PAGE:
• A divergent cyclin/cyclin-dependent kinase complex controls the atypical replication of a malaria parasite during gametogony and transmission.

    Balestra, Aurélia C; Zeeshan, Mohammad; Rea, Edward; Pasquarello, Carla; Brusini, Lorenzo; Mourier, Tobias; Subudhi, Amit; Klages, Natacha; Arboit, Patrizia; Pandey, Rajan; Brady, Declan; Vaughan, Sue; Holder, Anthony A.; Pain, Arnab; Ferguson, David J P; Hainard, Alexandre; Tewari, Rita; Brochet, Mathieu (eLife, eLife Sciences Publications, Ltd, 2020-06-23) [Article]
    Cell cycle transitions are generally triggered by variation in the activity of cyclin-dependent kinases (CDKs) bound to cyclins. Malaria-causing parasites have a life cycle with unique cell-division cycles, and a repertoire of divergent CDKs and cyclins of poorly understood function and interdependency. We show that Plasmodium berghei CDK-related kinase 5 (CRK5), is a critical regulator of atypical mitosis in the gametogony and is required for mosquito transmission. It phosphorylates canonical CDK motifs of components in the pre-replicative complex and is essential for DNA replication. During a replicative cycle, CRK5 stably interacts with a single Plasmodium-specific cyclin (SOC2), although we obtained no evidence of SOC2 cycling by transcription, translation or degradation. Our results provide evidence that during Plasmodium male gametogony, this divergent cyclin/CDK pair fills the functional space of other eukaryotic cell-cycle kinases controlling DNA replication.
  • Behavioral and brain- transcriptomic synchronization between the two opponents of a fighting pair of the fish Betta splendens.

    Vu, Trieu-Duc; Iwasaki, Yuki; Shigenobu, Shuji; Maruko, Akiko; Oshima, Kenshiro; Iioka, Erica; Huang, Chao-Li; Abe, Takashi; Tamaki, Satoshi; Lin, Yi-Wen; Chen, Chih-Kuan; Lu, Mei-Yeh; Hojo, Masaru; Wang, Hao-Ven; Tzeng, Shun-Fen; Huang, Hao-Jen; Kanai, Akio; Gojobori, Takashi; Chiang, Tzen-Yuh; Sun, H Sunny; Li, Wen-Hsiung; Okada, Norihiro (PLoS genetics, Public Library of Science (PLoS), 2020-06-20) [Article]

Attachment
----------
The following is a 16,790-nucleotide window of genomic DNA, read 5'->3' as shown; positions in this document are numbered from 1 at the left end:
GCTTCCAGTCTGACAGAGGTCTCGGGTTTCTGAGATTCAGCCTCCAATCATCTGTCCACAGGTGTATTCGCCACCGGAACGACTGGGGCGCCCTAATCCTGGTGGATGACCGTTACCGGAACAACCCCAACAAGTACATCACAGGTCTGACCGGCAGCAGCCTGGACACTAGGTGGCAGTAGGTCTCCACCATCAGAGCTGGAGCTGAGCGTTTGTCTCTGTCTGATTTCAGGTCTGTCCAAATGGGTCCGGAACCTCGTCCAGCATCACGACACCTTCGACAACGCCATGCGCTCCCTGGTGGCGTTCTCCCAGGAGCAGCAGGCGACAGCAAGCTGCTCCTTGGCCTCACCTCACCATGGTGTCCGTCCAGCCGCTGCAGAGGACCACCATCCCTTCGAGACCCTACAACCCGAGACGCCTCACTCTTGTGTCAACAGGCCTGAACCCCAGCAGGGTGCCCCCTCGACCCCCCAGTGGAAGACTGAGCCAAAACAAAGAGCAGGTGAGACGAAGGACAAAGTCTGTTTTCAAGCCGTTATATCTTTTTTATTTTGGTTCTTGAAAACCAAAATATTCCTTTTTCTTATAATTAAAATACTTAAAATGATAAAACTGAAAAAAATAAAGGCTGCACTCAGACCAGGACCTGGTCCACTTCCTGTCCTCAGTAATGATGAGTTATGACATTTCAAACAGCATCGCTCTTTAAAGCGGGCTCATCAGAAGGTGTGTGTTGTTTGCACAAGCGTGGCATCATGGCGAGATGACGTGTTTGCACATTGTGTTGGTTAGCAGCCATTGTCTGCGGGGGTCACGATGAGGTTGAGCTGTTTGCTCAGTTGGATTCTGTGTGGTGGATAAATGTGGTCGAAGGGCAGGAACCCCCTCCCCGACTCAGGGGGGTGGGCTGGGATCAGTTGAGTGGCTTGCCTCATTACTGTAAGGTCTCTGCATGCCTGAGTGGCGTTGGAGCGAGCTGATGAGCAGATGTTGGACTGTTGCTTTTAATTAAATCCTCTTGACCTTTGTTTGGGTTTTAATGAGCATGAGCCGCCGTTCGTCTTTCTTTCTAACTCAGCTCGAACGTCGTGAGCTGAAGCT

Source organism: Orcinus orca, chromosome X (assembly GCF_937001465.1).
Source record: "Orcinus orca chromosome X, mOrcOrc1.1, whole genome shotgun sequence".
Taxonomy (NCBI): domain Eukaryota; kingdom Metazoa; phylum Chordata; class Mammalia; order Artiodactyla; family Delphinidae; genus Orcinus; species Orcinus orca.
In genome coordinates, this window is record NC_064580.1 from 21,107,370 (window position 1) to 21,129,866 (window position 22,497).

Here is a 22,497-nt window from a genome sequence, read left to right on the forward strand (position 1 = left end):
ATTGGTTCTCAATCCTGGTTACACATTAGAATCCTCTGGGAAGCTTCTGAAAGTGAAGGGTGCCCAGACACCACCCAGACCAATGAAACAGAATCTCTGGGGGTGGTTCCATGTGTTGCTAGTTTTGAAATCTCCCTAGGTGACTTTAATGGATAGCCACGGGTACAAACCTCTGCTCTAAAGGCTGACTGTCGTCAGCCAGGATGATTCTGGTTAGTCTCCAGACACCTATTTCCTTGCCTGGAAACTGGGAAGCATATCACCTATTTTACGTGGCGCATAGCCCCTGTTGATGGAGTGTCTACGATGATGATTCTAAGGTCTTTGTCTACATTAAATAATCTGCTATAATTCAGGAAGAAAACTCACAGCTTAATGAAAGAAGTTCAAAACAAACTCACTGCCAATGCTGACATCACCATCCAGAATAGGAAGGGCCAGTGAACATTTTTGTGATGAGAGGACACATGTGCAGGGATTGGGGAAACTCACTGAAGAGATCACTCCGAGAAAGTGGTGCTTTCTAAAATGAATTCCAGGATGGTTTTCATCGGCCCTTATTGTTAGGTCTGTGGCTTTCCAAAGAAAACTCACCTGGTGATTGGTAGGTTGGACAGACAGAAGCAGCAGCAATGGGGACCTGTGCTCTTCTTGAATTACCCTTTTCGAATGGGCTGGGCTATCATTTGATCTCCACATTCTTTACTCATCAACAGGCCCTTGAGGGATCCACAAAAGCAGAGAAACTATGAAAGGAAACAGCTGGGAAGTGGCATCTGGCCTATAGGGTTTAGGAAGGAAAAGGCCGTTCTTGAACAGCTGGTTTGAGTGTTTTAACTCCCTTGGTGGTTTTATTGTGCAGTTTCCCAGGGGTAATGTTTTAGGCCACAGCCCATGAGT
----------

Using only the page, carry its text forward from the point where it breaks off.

Conspecific male animals fight for resources such as food and mating opportunities but typically stop fighting after assessing their relative fighting abilities to avoid serious injuries. Physiologically, how the fighting behavior is controlled remains unknown. Using the fighting fish Betta splendens, we studied behavioral and brain-transcriptomic changes during the fight between the two opponents. At the behavioral level, surface-breathing, and biting/striking occurred only during intervals between mouth-locking. Eventually, the behaviors of the two opponents became synchronized, with each pair showing a unique behavioral pattern. At the physiological level, we examined the expression patterns of 23,306 brain transcripts using RNA-sequencing data from brains of fighting pairs after a 20-min (D20) and a 60-min (D60) fight. The two opponents in each D60 fighting pair showed a strong gene expression correlation, whereas those in D20 fighting pairs showed a weak correlation. Moreover, each fighting pair in the D60 group showed pair-specific gene expression patterns in a grade of membership analysis (GoM) and were grouped as a pair in the heatmap clustering. The observed pair-specific individualization in brain-transcriptomic synchronization (PIBS) suggested that this synchronization provides a physiological basis for the behavioral synchronization. An analysis using the synchronized genes in fighting pairs of the D60 group found genes enriched for ion transport, synaptic function, and learning and memory. Brain-transcriptomic synchronization could be a general phenomenon and may provide a new cornerstone with which to investigate coordinating and sustaining social interactions between two interacting partners of vertebrates.